When news about the $700 billion bailout plan first came out last month, the U.S. stock market staged a big rally on September 18 and 19. The S&P 500 index rose 8.5% in two days. Respected author Larry Swedroe posted this on the Bogleheads forum on Sunday, September 21:
“It is often discussed about TLH  whether to wait 31 days and reinvest or immediately.
“As you know I have been proponent of not waiting for two reasons–every day you are out of market you miss the ERP . But you also have far greater chance of missing a big up then avoiding a big down. Using 5% as the definition of “big” I found 70% more likely to miss the big up than avoid the big down
“Imagine harvesting losses a few days ago and sitting it out now. Already missed about 8% –of course we dont know the eventual outcome.”
 TLH: Tax Loss Harvesting. The practice of selling an asset for a tax loss and then either immediately purchase a similar asset or wait 30 days before buying back the same asset.
 ERP: Equity Risk Premium. Stocks have a higher expected return than cash or bonds.
Yes, imagine that. I bet whoever sold on Sept. 17 for tax loss harvesting and decided to sit out in cash for the next 30 days had NO idea what kind of a dizzying fun ride he was going to miss.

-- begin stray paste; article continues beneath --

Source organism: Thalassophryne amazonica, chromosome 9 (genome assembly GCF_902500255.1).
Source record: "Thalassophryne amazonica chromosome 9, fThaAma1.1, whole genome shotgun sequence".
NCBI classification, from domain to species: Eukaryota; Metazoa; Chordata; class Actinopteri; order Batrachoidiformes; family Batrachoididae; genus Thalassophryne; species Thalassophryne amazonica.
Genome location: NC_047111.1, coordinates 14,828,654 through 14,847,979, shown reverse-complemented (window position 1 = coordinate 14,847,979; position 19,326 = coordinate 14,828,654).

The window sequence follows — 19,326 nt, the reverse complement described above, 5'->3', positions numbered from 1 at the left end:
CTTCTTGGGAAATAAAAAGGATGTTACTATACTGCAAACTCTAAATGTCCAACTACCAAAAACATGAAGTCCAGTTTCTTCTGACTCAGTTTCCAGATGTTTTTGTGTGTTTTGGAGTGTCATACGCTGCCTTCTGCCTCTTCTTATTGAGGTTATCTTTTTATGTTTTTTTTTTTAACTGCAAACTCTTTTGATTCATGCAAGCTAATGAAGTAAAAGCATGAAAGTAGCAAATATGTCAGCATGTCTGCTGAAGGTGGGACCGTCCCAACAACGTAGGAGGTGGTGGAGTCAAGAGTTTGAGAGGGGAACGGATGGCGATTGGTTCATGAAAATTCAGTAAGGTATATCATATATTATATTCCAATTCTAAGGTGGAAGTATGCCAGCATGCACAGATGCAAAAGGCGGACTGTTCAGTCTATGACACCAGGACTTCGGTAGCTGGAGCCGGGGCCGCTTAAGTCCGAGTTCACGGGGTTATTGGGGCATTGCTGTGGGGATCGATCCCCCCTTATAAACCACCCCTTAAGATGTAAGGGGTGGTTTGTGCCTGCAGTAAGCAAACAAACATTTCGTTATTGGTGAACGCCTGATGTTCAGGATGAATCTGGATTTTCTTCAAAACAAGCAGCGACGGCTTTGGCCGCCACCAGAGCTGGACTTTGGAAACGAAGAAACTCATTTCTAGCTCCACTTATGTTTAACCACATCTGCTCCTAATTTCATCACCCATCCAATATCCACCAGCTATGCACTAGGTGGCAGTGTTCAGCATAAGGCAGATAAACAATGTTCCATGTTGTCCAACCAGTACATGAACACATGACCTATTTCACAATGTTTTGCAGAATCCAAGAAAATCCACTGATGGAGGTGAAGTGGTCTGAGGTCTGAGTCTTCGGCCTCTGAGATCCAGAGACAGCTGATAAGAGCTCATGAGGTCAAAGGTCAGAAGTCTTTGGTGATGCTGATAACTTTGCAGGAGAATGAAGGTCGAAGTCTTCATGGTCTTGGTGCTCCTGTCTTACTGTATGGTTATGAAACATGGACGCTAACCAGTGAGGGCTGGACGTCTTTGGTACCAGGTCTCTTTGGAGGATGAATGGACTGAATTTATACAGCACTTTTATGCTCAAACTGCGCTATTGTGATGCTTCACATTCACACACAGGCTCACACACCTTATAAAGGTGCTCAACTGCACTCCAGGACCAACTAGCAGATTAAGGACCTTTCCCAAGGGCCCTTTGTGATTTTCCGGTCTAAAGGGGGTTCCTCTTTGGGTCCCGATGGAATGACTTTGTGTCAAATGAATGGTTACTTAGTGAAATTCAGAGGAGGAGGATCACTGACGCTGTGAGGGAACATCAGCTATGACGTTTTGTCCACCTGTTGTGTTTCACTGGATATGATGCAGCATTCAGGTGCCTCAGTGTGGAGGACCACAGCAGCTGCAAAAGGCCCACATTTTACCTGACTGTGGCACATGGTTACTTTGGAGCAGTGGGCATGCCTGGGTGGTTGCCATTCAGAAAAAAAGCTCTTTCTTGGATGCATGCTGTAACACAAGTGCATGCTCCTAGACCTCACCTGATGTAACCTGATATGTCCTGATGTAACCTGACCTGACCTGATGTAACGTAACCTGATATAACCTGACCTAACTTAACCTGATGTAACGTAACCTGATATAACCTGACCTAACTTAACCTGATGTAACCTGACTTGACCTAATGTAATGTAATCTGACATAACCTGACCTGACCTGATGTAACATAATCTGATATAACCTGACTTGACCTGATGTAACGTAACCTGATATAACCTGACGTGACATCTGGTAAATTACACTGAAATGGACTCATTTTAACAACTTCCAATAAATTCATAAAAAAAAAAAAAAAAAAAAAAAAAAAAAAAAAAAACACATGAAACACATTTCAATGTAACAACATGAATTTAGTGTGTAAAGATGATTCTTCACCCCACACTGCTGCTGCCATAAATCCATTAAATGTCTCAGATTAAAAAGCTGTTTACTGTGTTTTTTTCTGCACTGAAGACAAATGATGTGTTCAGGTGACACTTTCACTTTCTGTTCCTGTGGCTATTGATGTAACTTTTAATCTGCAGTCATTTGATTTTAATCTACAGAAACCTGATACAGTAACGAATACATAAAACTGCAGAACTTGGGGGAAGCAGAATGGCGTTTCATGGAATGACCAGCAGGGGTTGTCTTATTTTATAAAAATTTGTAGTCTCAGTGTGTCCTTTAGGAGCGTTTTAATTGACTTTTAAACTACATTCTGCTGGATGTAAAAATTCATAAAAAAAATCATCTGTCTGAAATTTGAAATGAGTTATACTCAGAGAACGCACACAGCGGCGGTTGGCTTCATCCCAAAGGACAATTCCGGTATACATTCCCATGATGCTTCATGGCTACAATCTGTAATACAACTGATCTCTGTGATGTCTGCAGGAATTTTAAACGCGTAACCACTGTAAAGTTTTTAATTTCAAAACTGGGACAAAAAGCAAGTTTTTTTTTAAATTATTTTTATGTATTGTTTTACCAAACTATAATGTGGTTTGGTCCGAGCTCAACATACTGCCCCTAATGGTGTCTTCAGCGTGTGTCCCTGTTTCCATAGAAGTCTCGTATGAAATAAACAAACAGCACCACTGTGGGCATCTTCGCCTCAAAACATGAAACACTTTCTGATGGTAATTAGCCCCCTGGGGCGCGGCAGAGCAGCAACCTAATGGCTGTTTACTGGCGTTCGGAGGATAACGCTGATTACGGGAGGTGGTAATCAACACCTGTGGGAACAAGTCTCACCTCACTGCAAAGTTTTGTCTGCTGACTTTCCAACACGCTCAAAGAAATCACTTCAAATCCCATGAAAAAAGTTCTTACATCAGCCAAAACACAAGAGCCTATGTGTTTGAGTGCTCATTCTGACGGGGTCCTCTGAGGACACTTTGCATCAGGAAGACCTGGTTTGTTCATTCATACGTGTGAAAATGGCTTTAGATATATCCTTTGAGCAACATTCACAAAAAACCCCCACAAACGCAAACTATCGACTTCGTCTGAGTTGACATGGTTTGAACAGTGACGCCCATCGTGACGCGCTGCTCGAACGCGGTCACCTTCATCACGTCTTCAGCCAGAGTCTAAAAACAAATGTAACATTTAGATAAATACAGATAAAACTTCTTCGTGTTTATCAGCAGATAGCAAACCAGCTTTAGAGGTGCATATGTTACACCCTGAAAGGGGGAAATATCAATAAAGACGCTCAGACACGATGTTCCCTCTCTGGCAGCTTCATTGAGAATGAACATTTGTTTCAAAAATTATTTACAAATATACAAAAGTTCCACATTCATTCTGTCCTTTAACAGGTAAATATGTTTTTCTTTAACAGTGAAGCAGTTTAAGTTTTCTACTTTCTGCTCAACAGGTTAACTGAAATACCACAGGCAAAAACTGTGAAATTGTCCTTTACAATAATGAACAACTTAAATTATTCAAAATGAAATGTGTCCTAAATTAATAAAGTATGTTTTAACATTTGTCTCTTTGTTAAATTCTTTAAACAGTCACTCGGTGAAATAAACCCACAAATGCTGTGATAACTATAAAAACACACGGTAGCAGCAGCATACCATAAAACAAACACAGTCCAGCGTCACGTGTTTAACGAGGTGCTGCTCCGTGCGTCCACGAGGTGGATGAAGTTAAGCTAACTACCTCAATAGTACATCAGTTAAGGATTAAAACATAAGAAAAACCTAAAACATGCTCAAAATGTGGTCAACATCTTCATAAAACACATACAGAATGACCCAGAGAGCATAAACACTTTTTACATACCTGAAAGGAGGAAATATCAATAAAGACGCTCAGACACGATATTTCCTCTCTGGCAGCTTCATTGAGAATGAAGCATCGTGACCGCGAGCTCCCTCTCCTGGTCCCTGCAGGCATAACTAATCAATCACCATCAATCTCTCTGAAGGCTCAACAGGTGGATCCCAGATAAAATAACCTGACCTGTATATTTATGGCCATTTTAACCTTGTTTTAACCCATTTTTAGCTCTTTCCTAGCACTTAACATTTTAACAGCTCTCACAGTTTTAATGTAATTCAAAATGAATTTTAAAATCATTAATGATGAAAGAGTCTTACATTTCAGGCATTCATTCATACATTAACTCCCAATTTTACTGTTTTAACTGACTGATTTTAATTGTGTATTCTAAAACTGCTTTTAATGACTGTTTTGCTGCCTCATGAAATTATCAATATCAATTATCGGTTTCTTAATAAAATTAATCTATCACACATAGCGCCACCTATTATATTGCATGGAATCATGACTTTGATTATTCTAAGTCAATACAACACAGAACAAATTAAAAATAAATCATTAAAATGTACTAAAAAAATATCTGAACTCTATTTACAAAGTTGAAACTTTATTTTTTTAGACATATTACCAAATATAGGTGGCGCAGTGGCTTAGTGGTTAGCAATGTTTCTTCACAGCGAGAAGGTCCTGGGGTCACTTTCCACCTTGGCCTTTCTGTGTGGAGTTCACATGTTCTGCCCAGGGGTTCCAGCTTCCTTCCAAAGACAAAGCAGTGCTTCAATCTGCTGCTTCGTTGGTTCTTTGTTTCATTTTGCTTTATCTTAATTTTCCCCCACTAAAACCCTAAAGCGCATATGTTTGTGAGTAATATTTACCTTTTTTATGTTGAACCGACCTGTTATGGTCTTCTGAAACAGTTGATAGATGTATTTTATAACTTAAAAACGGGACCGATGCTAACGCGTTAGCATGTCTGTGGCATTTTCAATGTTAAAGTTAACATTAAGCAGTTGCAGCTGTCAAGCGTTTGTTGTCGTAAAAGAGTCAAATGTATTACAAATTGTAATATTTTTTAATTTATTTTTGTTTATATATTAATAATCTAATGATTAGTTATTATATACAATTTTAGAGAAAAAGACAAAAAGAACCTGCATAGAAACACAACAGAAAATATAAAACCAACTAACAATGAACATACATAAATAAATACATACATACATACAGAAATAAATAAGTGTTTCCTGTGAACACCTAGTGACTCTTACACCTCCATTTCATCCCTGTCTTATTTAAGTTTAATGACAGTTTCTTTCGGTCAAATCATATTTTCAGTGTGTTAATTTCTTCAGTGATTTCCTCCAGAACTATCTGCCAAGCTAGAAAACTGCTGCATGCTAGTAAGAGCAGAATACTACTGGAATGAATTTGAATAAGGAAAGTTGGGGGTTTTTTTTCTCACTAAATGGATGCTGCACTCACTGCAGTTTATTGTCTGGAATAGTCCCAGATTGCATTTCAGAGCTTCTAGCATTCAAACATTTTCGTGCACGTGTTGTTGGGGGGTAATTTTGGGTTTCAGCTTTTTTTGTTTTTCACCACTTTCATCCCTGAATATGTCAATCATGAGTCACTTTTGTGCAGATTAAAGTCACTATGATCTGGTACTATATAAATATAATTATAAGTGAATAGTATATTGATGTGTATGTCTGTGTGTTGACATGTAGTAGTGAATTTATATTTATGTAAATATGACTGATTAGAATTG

Today is Oct. 20. Our hypothetical investor who sold for tax loss on Sept. 17 can buy back the same fund now without triggering a wash sale. The trading day just started but it looks like our investor can buy back at a price at least 15% lower than what he sold at. This once again shows how unreal the argument is for missing the best days in the market. Our investor missed the best day in the market in 70 years. His investment return not only didn’t suffer but it will actually be higher.
Larry Swedroe argued that because there is an equity risk premium, for each day an investor is out of the market, he loses the equity risk premium. Well it doesn’t work neatly like that. While there is an equity risk premium, the stock market does not go up in a straight line. In a short period like 31 days, the chance of the stock market going down is as good as the chance of it going up, especially when the market is already down which triggered the tax loss in the first place.
I pulled the daily closing prices of Vanguard Total Stock Market ETF (VTI) in 2008 and compared them with prices 31 days earlier. If an investor sold for tax losses and sat in cash for 31 days, 54% of the time this investor would see a lower price on day 31. For the other 46% of the time when the price was higher on day 31, the investor didn’t have to wait too long before he would see a lower price again, at which point he could complete the repurchase for tax loss harvesting and suffer no loss from being out of the market or even profit from it.
|Additional Wait after 31 Days for a Lower Price||Cumulative %|
|up to 10 days||64%|
|up to 30 days||78%|
|up to 60 days||91%|
|up to 90 days||100%|
If you’d like to look at more data from this unscientific sample, the spreadsheet is here:
What if someone sold on October 10, right before the 11.6% jump on October 13? Let’s see how long it will take for a lower price to show up this time. I’m afraid it won’t be too long.